REVIEW: Ford Fusion combines style and value

The mid-sized sedan market is one of the most competitive and difficult segments, mainly because there are so many good choices out there and consumers are very finicky.

With great cars like the Toyota Camry, Honda Accord, and many others, how would one company stand out among many? That’s a difficult question without a simple answer – Ford hopes that its refreshed Fusion is the answer for many who are looking for good value and above-average performance.

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The Fusion has been around for a while and no longer stands out among many mid-size sedans, but the pricing is attractive and it continues to sell well because it’s a proven product. For 2017, the Fusion receives a new version of the Sync 3 Infotainment system and improved and refreshed styling/design inside and out. A performance version of the Fusion – simply dubbed the Fusion Sport – has also been added this year with a V-6 engine for the first time.


Even though the Fusion is now a few years old, its design holds up well and the car still looks fresh thanks to its modern shape and styling. The Fusion’s design is epitomized by its Aston Martin-like grille which is flanked by the angular headlights. The wheels are pushed to the corners of the vehicle, resulting in a wide stance and short overhangs.

The Fusion’s side profile draws your eyes to its European-styled body crease and high beltline; the rear slanted roof continues the aggressive look.

The Fusion’s cabin is still up-to-date and quite upscale. It should please any young family or business buyers, though the newer competitors are showing up with better looking designs.

The new and improved Sync 3 system is a welcome change, as more and more buyers demand an easy, iPad-like interface. It’s hard to understand why the car companies are taking so long to create an interface that’s as simple to use as an iPad or Tablet. In any case, the Sync 3 boasts a clear, 8-inch screen and easy-to-use buttons.

The more traditional gear stick has been nixed, making way for a rotary-style dial. This gives the Ford Fusion a roomier feel and provides more space for features like a cell phone holder. The emergency brake is a button as opposed to a handbrake as well.

Customers spoke, Ford listened. An emphasis on comfort was requested by owners in the mid-size range, and this is reflected in the noise cancellation features and improved suspension. Better insulation in the hood seals, underbody and wheel liners as well as frontal acoustic glass help to reduce background noise. The suspension for the flagship Fusion Sport has been calibrated to read the ground below with something Ford calls “continuously controlled damping;” essentially, the shocks are able to change characteristics every thousandth of a second to mitigate effects of uneven pavement and potholes.

Smart Tech features include pre-collision assist where the vehicle will use radar and camera information to alert drivers of a potential collision and even apply brakes in the case of imminent accident.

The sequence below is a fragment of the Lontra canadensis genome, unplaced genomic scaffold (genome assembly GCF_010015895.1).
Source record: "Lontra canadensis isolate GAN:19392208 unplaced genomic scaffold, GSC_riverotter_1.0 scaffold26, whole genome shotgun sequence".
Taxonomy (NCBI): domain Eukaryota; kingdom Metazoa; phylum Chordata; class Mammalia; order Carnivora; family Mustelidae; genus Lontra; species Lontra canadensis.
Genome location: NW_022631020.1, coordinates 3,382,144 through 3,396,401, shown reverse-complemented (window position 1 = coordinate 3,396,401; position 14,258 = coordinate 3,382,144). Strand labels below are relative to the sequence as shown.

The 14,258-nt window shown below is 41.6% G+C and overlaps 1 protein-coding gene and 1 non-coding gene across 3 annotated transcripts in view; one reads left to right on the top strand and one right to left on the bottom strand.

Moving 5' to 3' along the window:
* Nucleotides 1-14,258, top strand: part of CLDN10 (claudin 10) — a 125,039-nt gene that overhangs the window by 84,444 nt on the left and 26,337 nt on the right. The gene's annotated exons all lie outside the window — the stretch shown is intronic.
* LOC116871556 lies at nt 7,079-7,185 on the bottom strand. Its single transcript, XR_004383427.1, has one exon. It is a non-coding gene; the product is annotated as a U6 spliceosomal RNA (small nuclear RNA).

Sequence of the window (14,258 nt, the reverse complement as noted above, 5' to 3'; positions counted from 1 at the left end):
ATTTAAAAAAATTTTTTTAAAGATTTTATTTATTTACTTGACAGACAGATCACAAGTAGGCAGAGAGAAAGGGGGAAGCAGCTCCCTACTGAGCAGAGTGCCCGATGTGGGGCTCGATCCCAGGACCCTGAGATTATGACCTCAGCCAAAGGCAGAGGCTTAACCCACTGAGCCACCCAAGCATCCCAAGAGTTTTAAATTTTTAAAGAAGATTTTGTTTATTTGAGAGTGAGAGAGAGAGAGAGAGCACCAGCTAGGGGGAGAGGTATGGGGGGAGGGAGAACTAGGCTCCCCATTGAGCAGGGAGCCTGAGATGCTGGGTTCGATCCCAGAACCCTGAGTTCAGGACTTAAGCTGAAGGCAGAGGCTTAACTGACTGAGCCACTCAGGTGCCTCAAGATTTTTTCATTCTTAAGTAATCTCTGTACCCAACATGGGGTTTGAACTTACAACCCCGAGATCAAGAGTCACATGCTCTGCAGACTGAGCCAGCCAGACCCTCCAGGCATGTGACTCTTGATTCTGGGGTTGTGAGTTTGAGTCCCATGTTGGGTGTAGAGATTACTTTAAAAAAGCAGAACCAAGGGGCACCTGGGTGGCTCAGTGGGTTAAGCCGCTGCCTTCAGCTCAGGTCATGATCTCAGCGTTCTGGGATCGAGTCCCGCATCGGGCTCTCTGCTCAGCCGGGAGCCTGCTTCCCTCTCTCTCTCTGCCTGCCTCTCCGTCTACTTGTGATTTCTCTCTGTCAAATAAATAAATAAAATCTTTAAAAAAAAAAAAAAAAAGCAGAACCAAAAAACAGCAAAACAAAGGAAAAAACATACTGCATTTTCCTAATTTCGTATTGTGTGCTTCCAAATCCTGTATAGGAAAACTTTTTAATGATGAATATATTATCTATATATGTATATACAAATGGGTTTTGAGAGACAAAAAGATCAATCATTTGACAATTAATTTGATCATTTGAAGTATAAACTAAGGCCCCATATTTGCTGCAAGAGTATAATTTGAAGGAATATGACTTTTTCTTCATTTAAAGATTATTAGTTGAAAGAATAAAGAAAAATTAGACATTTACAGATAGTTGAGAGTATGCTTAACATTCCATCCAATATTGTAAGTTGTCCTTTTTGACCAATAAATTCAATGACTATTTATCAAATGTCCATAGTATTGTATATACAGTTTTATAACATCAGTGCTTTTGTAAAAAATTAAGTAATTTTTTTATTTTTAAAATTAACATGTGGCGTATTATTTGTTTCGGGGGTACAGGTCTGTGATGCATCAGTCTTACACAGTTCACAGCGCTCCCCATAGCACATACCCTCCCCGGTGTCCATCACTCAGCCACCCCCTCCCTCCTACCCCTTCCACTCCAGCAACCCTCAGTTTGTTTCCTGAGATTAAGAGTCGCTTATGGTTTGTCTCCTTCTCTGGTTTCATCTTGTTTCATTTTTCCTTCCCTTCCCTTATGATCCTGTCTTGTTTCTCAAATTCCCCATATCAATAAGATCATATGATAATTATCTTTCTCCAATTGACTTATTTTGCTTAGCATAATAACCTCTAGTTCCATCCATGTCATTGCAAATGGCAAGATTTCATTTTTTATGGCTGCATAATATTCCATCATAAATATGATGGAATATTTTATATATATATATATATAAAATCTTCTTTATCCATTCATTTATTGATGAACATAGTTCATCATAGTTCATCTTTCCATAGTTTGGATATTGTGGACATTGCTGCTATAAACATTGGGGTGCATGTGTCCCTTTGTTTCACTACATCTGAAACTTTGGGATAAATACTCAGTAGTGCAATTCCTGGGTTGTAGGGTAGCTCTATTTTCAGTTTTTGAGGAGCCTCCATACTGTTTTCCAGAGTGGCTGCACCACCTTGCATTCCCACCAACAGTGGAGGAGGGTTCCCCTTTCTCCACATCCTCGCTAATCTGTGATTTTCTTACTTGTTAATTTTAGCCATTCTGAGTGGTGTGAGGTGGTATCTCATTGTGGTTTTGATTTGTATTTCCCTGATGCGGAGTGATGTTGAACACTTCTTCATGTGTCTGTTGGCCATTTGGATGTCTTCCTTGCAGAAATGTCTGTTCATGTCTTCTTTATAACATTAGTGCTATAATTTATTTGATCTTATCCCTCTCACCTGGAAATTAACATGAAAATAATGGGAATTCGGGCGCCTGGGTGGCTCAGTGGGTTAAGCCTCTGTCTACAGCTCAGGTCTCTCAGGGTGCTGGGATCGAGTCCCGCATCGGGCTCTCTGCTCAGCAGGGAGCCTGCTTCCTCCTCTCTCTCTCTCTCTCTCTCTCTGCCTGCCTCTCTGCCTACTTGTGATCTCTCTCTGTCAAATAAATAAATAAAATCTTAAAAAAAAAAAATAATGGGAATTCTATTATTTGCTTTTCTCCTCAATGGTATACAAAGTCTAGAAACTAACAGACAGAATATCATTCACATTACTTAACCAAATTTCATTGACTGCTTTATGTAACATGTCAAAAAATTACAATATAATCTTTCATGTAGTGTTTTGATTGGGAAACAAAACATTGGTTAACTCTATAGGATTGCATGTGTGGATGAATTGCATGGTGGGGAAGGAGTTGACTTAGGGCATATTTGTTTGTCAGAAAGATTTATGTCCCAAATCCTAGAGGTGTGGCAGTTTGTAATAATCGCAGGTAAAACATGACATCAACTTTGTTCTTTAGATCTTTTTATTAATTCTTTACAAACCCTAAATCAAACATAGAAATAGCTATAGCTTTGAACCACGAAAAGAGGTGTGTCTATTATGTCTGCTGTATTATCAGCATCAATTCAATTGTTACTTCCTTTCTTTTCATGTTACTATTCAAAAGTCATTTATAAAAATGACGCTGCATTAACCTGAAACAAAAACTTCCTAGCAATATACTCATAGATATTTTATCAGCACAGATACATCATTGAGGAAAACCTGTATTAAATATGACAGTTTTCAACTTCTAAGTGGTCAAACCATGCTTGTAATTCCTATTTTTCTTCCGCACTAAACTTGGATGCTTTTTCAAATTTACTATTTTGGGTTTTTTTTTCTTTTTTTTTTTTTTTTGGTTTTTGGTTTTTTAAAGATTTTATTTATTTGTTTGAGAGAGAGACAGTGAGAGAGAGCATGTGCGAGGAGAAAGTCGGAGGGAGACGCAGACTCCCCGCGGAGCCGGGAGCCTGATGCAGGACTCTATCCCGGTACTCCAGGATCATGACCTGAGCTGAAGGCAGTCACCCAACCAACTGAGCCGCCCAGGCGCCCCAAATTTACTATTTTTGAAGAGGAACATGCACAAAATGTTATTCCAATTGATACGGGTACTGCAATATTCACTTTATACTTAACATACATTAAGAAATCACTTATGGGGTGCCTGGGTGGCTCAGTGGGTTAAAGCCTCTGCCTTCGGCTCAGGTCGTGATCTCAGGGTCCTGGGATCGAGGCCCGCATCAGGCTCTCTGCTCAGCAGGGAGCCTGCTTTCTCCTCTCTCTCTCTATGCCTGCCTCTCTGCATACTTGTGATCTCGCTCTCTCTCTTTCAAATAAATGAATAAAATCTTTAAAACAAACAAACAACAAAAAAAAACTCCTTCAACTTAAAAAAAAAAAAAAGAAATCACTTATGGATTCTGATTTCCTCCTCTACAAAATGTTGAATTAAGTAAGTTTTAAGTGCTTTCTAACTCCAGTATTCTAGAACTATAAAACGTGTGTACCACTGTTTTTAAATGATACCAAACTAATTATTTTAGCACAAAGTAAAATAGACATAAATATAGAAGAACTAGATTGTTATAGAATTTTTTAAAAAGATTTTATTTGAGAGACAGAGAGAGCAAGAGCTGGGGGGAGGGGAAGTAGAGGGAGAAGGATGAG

The Fusion is available in many trim levels, starting with the base S model at $23,688 and moving all the way to the flagship Sport model at a whopping $42,288. The powertrain comes in three variations from the simple, somewhat underpowered 1.5-litre to the 2.0-litre which is paired with a six-speed transmission. The new-for-2017 Sport model boasts a 2.7-litre EcoBoost V-6 capable of delivering a solid 325-horsepower and 380 foot-pounds of torque. The hybrid and Energi Plug-in hybrids are also available.

The Fusion delivers a sportier feel than many of its domestic competitors. For example, the Fusion handles much better than the Chrysler 300, which suffers from numb steering and loose handling. The Fusion also feels more planted and stable than say, the current Toyota Camry, though that will likely change when Toyota introduces the new version this fall.

The acceleration varies significantly depending on which model you purchase. This car was never meant to compete directly with the likes of Audi A4 or BMW 3 Series, but the overall feel is quite European and Ford did a great job of making this vehicle feel much more expensive.


The Fusion has a light, agile driving feel with above-average steering characteristics and a firm yet supple suspension. It provides a more engaging driving experience than you generally expect or get in a family vehicle. Having said that, there are simply too many competitors out there that will likely provide better resale value or better performance for about the same price.

Ford has to convince potential buyers that the Fusion is better than Toyota Camry, Honda Accord, Mazda6, Hyundai Sonata or the Chevy Malibu. That’s a difficult situation given that these cars are also top-rated … but people who are loyal to buying a domestic vehicle with a great styling and performance will be happy with the Fusion ownership. Full specifications can be found at

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